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One Page Summary of "A Bipartisan Path Forward to Deficit Reduction"

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Our country’s economic prosperity depends on putting our fiscal house in order. Despite the savings lawmakers have already enacted, the debt remains on an upward path as a share of the economy. Given that lawmakers have so far opted for pursuing deficit reduction in steps, we propose two more steps of fiscal reforms to put the debt on a clear downward path as a share of the economy. Additional deficit reduction should be enacted promptly; the longer we wait the fewer options we will have and the less time we will be able to give individuals and businesses to prepare. Serious fiscal reforms would bolster long-term economic growth while also protecting the economy in the short term by replacing mindless and across-the-board sequestration cuts with targeted reforms and by slowly phasing in savings.

In our view, a comprehensive deficit reduction plan should bring the debt below 70 percent of GDP by early next decade and keep it on a downward trajectory thereafter. A reasonable plan should also at least do the following:

  • Promote growth while protecting the economic recovery
  • Protect the safety net for the most vulnerable in society
  • Reduce tax expenditures and lower rates in a progressive and pro-growth manner
  • Modernize entitlements for an aging population
  • Control rapidly-growing health care spending while enhancing quality and value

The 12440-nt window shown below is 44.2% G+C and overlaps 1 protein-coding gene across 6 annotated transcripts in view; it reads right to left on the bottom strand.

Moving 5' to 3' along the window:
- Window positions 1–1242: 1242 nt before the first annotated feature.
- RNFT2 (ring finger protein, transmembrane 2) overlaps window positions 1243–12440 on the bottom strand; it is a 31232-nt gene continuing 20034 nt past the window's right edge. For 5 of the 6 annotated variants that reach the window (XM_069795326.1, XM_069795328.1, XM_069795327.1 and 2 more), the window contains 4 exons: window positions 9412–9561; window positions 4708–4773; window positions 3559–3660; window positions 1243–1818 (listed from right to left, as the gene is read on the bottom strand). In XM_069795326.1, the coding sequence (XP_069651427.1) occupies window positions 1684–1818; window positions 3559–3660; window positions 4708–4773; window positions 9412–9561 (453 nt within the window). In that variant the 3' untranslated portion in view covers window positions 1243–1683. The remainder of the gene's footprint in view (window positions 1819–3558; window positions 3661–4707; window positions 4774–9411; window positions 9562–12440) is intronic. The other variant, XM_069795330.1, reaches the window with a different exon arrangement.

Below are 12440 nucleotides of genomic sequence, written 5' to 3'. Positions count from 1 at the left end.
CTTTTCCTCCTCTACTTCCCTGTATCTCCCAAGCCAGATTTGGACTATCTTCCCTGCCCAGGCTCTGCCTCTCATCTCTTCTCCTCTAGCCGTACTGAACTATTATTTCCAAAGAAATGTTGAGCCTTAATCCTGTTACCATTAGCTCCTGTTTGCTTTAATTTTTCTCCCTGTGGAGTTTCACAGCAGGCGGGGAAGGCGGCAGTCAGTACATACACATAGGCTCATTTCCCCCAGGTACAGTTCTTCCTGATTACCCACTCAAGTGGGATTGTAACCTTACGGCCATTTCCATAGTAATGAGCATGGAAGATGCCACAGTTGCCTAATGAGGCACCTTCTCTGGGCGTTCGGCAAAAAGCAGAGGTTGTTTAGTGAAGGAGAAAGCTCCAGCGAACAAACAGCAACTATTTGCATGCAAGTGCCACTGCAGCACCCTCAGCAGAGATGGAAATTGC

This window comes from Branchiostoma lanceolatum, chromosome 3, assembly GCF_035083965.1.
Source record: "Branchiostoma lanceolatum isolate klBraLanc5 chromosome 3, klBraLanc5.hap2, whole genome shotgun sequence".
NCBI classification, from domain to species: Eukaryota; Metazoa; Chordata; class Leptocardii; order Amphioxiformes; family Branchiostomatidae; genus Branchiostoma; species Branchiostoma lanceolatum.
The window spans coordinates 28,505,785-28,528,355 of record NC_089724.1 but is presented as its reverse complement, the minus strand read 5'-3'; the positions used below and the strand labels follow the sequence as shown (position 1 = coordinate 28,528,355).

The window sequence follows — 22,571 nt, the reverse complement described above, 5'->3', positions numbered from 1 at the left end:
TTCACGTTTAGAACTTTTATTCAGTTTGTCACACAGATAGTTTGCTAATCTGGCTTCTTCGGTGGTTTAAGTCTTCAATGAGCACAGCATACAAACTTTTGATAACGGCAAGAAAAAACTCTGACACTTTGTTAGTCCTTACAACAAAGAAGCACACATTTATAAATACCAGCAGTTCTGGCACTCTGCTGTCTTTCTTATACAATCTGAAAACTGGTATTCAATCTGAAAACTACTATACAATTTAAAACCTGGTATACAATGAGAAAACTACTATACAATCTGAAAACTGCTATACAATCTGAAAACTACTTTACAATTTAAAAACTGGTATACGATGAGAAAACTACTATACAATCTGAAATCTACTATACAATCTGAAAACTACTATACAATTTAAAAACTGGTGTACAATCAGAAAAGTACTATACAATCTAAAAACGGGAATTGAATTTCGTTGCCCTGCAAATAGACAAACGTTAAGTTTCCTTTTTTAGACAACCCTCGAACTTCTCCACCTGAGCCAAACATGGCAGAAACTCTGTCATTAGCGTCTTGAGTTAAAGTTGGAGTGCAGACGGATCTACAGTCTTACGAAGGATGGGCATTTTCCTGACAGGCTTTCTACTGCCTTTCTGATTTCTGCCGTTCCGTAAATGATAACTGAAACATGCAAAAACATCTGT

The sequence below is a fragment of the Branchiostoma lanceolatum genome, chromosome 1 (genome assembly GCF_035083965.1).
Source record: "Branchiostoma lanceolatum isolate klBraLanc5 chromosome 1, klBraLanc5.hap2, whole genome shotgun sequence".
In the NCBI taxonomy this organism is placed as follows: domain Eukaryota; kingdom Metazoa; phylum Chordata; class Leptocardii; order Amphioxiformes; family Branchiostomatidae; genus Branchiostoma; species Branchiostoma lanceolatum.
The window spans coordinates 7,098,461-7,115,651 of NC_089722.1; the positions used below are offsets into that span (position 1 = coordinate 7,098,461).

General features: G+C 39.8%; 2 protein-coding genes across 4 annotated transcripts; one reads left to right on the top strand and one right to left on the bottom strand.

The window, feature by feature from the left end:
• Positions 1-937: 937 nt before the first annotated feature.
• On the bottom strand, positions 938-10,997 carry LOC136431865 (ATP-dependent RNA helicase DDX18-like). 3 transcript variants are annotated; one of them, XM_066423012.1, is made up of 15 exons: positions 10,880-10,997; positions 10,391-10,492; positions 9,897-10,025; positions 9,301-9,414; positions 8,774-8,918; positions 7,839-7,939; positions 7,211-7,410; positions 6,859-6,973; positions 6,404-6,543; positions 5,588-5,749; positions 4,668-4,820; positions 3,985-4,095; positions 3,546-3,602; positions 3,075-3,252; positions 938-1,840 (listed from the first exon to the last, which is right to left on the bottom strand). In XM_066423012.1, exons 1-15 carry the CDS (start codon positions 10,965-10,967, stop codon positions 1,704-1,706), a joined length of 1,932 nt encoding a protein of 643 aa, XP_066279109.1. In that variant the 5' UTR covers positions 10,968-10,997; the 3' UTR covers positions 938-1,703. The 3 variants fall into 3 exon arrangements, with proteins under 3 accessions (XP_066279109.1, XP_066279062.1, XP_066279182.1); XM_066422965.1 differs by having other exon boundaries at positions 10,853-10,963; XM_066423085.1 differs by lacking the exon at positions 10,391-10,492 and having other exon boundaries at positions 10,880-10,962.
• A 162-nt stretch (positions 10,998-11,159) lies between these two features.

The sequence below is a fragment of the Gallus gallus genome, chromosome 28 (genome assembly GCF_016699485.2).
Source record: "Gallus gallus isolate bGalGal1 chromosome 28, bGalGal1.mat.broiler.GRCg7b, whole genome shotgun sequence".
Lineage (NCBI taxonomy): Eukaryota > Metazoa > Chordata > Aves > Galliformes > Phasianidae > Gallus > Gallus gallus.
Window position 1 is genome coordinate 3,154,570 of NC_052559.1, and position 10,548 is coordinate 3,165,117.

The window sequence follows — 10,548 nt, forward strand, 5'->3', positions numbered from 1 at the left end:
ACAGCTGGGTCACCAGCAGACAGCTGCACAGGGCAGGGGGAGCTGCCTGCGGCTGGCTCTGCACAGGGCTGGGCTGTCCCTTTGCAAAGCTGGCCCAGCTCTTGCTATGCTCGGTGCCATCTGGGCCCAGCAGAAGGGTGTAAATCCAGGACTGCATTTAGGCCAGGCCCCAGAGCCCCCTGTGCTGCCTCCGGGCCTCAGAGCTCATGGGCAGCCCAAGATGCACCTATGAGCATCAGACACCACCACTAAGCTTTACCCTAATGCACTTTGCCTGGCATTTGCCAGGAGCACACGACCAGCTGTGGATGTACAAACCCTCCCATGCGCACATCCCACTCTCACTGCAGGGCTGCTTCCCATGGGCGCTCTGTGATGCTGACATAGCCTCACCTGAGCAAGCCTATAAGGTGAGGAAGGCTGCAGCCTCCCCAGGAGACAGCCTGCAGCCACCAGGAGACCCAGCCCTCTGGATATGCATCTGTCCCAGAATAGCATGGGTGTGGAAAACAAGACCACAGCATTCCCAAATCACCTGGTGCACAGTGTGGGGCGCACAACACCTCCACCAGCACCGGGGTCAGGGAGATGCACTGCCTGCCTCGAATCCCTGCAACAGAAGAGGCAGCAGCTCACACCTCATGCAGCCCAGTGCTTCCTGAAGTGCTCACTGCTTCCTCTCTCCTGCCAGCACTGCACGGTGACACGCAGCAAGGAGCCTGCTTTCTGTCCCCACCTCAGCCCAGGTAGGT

• Replace the sequester with responsible cuts to unnecessary spending we cannot afford
  • Make Social Security solvent and limit the per capita growth of all federal health obligations
  • Protect the full faith and credit of the US Government by indexing the debt limit
  • Make America better off tomorrow than it is today

The first two steps of deficit reduction have been accomplished through various continuing resolutions, the Budget Control Act of 2011, and the recent American Taxpayer Relief Act. We propose two more steps – a “Step 3” focused on entitlement reforms, tax reform, and additional spending cuts and “Step 4” focused on securing our long-term debt trajectory.  This proposal builds upon the discussions between President Obama and Speaker Boehner with additional deficit reduction necessary to put the debt on a declining path as a share of the economy.

In “Step 3,” we call for an additional $2.4 trillion of deficit reduction over the next ten years. Roughly one quarter of those savings should come from health care reforms and another quarter from tax reform. The remaining savings should come from a combination of mandatory spending cuts, stronger discretionary caps, cross-cutting changes such as adopting the chained CPI for indexing provision in the federal budget, and lower interest payments. In “Step 4”, we call for a parallel process to make Social Security sustainably solvent and make further reforms in health care if necessary to limit cost growth to about the rate of the economy.

The problem is real, the solutions are painful, and there is no easy way out. What we are calling for is by no means perfect. We understand that there will be disagreements among policymakers and experts about the exact approaches to achieve deficit reduction, and we welcome their commentary.

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Feb 19, 2013
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A brief summary of the new proposal put forward by Alan Simpson and Erskine Bowles.